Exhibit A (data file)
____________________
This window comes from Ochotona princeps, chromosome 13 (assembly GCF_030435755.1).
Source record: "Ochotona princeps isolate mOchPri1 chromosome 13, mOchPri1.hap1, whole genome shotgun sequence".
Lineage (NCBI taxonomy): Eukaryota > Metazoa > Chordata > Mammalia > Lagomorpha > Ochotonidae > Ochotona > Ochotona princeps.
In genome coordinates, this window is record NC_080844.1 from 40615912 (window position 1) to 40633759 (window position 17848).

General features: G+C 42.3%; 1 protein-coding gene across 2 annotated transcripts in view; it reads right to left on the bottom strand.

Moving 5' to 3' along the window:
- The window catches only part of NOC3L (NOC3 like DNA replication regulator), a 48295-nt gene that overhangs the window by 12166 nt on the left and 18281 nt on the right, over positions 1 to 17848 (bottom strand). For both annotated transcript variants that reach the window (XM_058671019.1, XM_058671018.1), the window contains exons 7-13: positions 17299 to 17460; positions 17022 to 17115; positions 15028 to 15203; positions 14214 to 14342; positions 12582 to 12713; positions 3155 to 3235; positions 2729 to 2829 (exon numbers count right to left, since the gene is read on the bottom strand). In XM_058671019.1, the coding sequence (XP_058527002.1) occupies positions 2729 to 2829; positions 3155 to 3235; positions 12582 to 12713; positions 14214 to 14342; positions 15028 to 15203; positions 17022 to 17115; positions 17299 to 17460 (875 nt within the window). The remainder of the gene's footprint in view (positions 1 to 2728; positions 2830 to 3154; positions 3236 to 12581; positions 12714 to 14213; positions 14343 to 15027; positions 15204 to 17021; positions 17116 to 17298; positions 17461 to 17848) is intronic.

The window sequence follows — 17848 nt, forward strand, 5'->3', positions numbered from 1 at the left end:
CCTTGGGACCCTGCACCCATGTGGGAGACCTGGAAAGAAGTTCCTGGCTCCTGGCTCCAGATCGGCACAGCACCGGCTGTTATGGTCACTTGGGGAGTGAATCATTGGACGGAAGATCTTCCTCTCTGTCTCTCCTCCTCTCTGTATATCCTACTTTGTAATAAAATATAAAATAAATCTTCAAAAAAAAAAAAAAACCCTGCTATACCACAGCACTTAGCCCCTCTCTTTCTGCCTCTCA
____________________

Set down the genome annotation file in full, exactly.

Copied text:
This window comes from Ochotona princeps, chromosome 13 (assembly GCF_030435755.1).
Source record: "Ochotona princeps isolate mOchPri1 chromosome 13, mOchPri1.hap1, whole genome shotgun sequence".
Lineage (NCBI taxonomy): Eukaryota > Metazoa > Chordata > Mammalia > Lagomorpha > Ochotonidae > Ochotona > Ochotona princeps.
In genome coordinates, this window is record NC_080844.1 from 40615912 (window position 1) to 40633759 (window position 17848).

General features: G+C 42.3%; 1 protein-coding gene across 2 annotated transcripts in view; it reads right to left on the bottom strand.

Moving 5' to 3' along the window:
- The window catches only part of NOC3L (NOC3 like DNA replication regulator), a 48295-nt gene that overhangs the window by 12166 nt on the left and 18281 nt on the right, over positions 1 to 17848 (bottom strand). For both annotated transcript variants that reach the window (XM_058671019.1, XM_058671018.1), the window contains exons 7-13: positions 17299 to 17460; positions 17022 to 17115; positions 15028 to 15203; positions 14214 to 14342; positions 12582 to 12713; positions 3155 to 3235; positions 2729 to 2829 (exon numbers count right to left, since the gene is read on the bottom strand). In XM_058671019.1, the coding sequence (XP_058527002.1) occupies positions 2729 to 2829; positions 3155 to 3235; positions 12582 to 12713; positions 14214 to 14342; positions 15028 to 15203; positions 17022 to 17115; positions 17299 to 17460 (875 nt within the window). The remainder of the gene's footprint in view (positions 1 to 2728; positions 2830 to 3154; positions 3236 to 12581; positions 12714 to 14213; positions 14343 to 15027; positions 15204 to 17021; positions 17116 to 17298; positions 17461 to 17848) is intronic.

The window sequence follows — 17848 nt, forward strand, 5'->3', positions numbered from 1 at the left end:
CCTTGGGACCCTGCACCCATGTGGGAGACCTGGAAAGAAGTTCCTGGCTCCTGGCTCCAGATCGGCACAGCACCGGCTGTTATGGTCACTTGGGGAGTGAATCATTGGACGGAAGATCTTCCTCTCTGTCTCTCCTCCTCTCTGTATATCCTACTTTGTAATAAAATATAAAATAAATCTTCAAAAAAAAAAAAAAACCCTGCTATACCACAGCACTTAGCCCCTCTCTTTCTGCCTCTCA